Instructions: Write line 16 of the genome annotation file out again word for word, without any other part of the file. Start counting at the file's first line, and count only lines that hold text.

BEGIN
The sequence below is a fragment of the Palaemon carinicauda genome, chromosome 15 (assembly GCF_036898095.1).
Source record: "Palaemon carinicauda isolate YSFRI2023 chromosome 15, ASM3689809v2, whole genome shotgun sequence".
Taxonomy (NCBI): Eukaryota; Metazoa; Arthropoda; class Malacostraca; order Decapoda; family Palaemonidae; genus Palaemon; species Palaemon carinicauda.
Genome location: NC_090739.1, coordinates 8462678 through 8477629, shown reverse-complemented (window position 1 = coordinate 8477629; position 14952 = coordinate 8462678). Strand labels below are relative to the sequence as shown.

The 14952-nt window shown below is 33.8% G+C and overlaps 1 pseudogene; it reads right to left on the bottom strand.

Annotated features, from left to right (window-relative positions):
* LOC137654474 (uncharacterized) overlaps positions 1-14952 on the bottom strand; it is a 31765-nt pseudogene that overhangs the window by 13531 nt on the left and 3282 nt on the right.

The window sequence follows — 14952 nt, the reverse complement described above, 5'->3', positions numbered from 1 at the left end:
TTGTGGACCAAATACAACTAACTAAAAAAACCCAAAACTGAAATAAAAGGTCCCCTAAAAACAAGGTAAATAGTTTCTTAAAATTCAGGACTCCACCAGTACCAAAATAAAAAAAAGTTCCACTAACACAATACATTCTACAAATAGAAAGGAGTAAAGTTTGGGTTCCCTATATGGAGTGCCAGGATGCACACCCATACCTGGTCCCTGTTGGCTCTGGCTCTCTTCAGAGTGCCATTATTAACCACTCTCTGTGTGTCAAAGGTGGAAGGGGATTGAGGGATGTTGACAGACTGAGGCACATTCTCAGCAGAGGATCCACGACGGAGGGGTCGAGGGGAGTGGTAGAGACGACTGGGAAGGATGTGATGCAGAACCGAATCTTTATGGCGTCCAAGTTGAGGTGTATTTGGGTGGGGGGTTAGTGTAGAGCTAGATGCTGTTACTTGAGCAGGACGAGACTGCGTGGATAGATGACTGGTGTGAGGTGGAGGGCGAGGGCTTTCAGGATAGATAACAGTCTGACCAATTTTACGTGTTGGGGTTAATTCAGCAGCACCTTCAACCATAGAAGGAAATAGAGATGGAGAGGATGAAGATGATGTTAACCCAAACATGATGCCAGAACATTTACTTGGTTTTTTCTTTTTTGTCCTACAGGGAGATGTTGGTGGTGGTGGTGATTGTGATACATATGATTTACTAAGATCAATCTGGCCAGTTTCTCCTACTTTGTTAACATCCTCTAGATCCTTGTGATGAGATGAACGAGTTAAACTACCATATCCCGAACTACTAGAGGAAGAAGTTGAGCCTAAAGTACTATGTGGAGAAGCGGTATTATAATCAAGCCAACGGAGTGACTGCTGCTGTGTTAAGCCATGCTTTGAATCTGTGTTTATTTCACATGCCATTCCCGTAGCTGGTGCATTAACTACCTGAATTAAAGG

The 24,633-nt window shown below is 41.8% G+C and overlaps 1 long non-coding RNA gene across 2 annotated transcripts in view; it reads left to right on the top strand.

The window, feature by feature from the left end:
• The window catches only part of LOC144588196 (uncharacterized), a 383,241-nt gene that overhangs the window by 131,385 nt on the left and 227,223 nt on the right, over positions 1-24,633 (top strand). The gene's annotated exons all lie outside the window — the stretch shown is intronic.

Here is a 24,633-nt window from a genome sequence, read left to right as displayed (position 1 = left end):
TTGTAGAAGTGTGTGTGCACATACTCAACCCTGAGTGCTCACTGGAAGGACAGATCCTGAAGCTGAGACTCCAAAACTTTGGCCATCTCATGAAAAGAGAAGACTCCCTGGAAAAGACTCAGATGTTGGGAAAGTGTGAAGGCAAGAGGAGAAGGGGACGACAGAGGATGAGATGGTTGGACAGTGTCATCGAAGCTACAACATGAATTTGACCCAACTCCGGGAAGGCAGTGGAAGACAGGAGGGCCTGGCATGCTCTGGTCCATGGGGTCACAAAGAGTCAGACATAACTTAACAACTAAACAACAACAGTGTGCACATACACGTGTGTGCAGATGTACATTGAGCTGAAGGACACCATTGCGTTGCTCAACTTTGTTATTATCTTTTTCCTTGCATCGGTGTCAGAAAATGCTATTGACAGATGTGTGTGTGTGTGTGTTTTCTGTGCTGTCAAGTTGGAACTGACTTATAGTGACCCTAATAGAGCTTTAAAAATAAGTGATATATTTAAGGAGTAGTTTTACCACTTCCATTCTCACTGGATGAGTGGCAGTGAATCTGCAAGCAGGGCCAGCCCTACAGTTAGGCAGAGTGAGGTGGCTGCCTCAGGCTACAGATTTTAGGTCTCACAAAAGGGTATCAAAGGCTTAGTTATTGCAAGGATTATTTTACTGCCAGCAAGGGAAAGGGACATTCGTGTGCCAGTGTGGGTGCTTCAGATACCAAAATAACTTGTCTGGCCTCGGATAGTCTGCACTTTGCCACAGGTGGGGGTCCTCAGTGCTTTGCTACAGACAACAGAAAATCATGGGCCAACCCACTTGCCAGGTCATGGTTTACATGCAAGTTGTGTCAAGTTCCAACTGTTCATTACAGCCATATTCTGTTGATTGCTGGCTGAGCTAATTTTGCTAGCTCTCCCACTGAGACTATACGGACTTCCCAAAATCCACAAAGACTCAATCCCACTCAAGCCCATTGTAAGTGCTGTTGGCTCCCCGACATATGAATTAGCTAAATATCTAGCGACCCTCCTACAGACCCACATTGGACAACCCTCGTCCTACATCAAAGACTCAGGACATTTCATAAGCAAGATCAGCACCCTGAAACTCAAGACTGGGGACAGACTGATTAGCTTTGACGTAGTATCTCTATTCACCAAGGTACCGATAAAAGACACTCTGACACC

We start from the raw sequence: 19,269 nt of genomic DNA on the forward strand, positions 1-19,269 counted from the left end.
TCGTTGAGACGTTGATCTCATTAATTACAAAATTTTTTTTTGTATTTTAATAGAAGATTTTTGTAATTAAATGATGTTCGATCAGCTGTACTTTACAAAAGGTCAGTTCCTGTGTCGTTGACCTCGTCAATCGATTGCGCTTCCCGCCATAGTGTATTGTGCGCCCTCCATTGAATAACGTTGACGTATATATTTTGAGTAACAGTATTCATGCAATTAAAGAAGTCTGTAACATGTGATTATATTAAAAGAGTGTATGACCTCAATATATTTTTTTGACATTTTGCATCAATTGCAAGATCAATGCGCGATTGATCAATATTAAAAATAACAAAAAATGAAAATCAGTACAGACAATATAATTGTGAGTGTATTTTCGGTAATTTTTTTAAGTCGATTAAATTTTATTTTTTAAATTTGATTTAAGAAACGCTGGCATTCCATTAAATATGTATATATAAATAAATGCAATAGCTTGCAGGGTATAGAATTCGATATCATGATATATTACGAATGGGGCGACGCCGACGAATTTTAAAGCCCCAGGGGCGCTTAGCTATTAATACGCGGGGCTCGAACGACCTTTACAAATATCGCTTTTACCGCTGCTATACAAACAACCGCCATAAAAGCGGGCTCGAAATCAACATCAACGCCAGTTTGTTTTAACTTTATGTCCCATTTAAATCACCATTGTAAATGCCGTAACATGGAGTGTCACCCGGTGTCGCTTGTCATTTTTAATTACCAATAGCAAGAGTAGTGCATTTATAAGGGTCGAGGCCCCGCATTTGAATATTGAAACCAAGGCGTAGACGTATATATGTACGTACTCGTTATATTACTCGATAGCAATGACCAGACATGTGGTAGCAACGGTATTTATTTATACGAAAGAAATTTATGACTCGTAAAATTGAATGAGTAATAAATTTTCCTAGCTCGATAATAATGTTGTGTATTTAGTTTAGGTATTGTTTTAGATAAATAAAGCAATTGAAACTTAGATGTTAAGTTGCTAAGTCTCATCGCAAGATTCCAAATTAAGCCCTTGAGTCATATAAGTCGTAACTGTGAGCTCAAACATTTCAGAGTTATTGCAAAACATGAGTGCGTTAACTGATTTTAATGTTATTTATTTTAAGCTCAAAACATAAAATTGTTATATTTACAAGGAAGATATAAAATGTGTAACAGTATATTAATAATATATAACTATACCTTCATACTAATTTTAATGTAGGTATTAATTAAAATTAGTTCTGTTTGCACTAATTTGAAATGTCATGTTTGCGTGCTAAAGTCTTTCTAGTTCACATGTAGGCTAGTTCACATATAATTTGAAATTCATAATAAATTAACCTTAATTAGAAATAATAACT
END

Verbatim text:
TCGTTGAGACGTTGATCTCATTAATTACAAAATTTTTTTTTGTATTTTAATAGAAGATTTTTGTAATTAAATGATGTTCGATCAGCTGTACTTTACAAAAGGTCAGTTCCTGTGTCGTTGACCTCGTCAATCGATTGCGCTTCCCGCCATAGTGTATTGTGCGCCCTCCATTGAATAACGTTGACGTATATATTTTGAGTAACAGTATTCATGCAATTAAAGAAGTCTGTAACATGTGATTATATTAAAAGAGTGTATGACCTCAATATATTTTTTTGACATTTTGCATCAATTGCAAGATCAATGCGCGATTGATCAATATTAAAAATAACAAAAAATGAAAATCAGTACAGACAATATAATTGTGAGTGTATTTTCGGTAATTTTTTTAAGTCGATTAAATTTTATTTTTTAAATTTGATTTAAGAAACGCTGGCATTCCATTAAATATGTATATATAAATAAATGCAATAGCTTGCAGGGTATAGAATTCGATATCATGATATATTACGAATGGGGCGACGCCGACGAATTTTAAAGCCCCAGGGGCGCTTAGCTATTAATACGCGGGGCTCGAACGACCTTTACAAATATCGCTTTTACCGCTGCTATACAAACAACCGCCATAAAAGCGGGCTCGAAATCAACATCAACGCCAGTTTGTTTTAACTTTATGTCCCATTTAAATCACCATTGTAAATGCCGTAACATGGAGTGTCACCCGGTGTCGCTTGTCATTTTTAATTACCAATAGCAAGAGTAGTGCATTTATAAGGGTCGAGGCCCCGCATTTGAATATTGAAACCAAGGCGTAGACGTATATATGTACGTACTCGTTATATTACTCGATAGCAATGACCAGACATGTGGTAGCAACGGTATTTATTTATACGAAAGAAATTTATGACTCGTAAAATTGAATGAGTAATAAATTTTCCTAGCTCGATAATAATGTTGTGTATTTAGTTTAGGTATTGTTTTAGATAAATAAAGCAATTGAAACTTAGATGTTAAGTTGCTAAGTCTCATCGCAAGATTCCAAATTAAGCCCTTGAGTCATATAAGTCGTAACTGTGAGCTCAAACATTTCAGAGTTATTGCAAAACATGAGTGCGTTAACTGATTTTAATGTTATTTATTTTAAGCTCAAAACATAAAATTGTTATATTTACAAGGAAGATATAAAATGTGTAACAGTATATTAATAATATATAACTATACCTTCATACTAATTTTAATGTAGGTATTAATTAAAATTAGTTCTGTTTGCACTAATTTGAAATGTCATGTTTGCGTGCTAAAGTCTTTCTAGTTCACATGTAGGCTAGTTCACATATAATTTGAAATTCATAATAAATTAACCTTAATTAGAAATAATAACT